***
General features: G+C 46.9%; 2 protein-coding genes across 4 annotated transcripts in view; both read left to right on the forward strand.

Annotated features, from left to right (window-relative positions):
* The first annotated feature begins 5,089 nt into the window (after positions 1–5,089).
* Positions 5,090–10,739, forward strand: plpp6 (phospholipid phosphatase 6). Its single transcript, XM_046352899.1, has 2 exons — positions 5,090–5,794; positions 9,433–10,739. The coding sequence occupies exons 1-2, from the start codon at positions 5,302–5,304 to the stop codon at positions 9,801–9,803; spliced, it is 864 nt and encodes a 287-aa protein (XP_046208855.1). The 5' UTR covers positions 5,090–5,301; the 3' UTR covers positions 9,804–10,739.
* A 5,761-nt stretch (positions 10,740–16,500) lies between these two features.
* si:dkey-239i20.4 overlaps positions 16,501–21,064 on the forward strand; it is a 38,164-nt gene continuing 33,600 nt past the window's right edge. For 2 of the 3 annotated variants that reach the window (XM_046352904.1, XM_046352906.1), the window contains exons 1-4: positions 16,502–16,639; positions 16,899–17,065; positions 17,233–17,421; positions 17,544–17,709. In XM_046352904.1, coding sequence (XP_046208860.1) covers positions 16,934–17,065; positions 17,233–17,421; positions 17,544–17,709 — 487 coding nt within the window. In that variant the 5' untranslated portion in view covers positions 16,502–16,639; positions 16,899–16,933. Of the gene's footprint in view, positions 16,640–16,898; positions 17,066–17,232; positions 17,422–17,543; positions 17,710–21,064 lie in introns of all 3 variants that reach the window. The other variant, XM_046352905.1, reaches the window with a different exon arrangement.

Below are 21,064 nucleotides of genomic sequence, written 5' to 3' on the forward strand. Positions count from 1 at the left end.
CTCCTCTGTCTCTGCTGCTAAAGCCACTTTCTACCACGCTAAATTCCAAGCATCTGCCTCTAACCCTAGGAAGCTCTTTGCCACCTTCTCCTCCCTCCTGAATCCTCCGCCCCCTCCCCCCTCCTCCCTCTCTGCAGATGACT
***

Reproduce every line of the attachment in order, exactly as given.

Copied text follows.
General features: G+C 46.9%; 2 protein-coding genes across 4 annotated transcripts in view; both read left to right on the forward strand.

Annotated features, from left to right (window-relative positions):
* The first annotated feature begins 5,089 nt into the window (after positions 1–5,089).
* Positions 5,090–10,739, forward strand: plpp6 (phospholipid phosphatase 6). Its single transcript, XM_046352899.1, has 2 exons — positions 5,090–5,794; positions 9,433–10,739. The coding sequence occupies exons 1-2, from the start codon at positions 5,302–5,304 to the stop codon at positions 9,801–9,803; spliced, it is 864 nt and encodes a 287-aa protein (XP_046208855.1). The 5' UTR covers positions 5,090–5,301; the 3' UTR covers positions 9,804–10,739.
* A 5,761-nt stretch (positions 10,740–16,500) lies between these two features.
* si:dkey-239i20.4 overlaps positions 16,501–21,064 on the forward strand; it is a 38,164-nt gene continuing 33,600 nt past the window's right edge. For 2 of the 3 annotated variants that reach the window (XM_046352904.1, XM_046352906.1), the window contains exons 1-4: positions 16,502–16,639; positions 16,899–17,065; positions 17,233–17,421; positions 17,544–17,709. In XM_046352904.1, coding sequence (XP_046208860.1) covers positions 16,934–17,065; positions 17,233–17,421; positions 17,544–17,709 — 487 coding nt within the window. In that variant the 5' untranslated portion in view covers positions 16,502–16,639; positions 16,899–16,933. Of the gene's footprint in view, positions 16,640–16,898; positions 17,066–17,232; positions 17,422–17,543; positions 17,710–21,064 lie in introns of all 3 variants that reach the window. The other variant, XM_046352905.1, reaches the window with a different exon arrangement.

Below are 21,064 nucleotides of genomic sequence, written 5' to 3' on the forward strand. Positions count from 1 at the left end.
CTCCTCTGTCTCTGCTGCTAAAGCCACTTTCTACCACGCTAAATTCCAAGCATCTGCCTCTAACCCTAGGAAGCTCTTTGCCACCTTCTCCTCCCTCCTGAATCCTCCGCCCCCTCCCCCCTCCTCCCTCTCTGCAGATGACT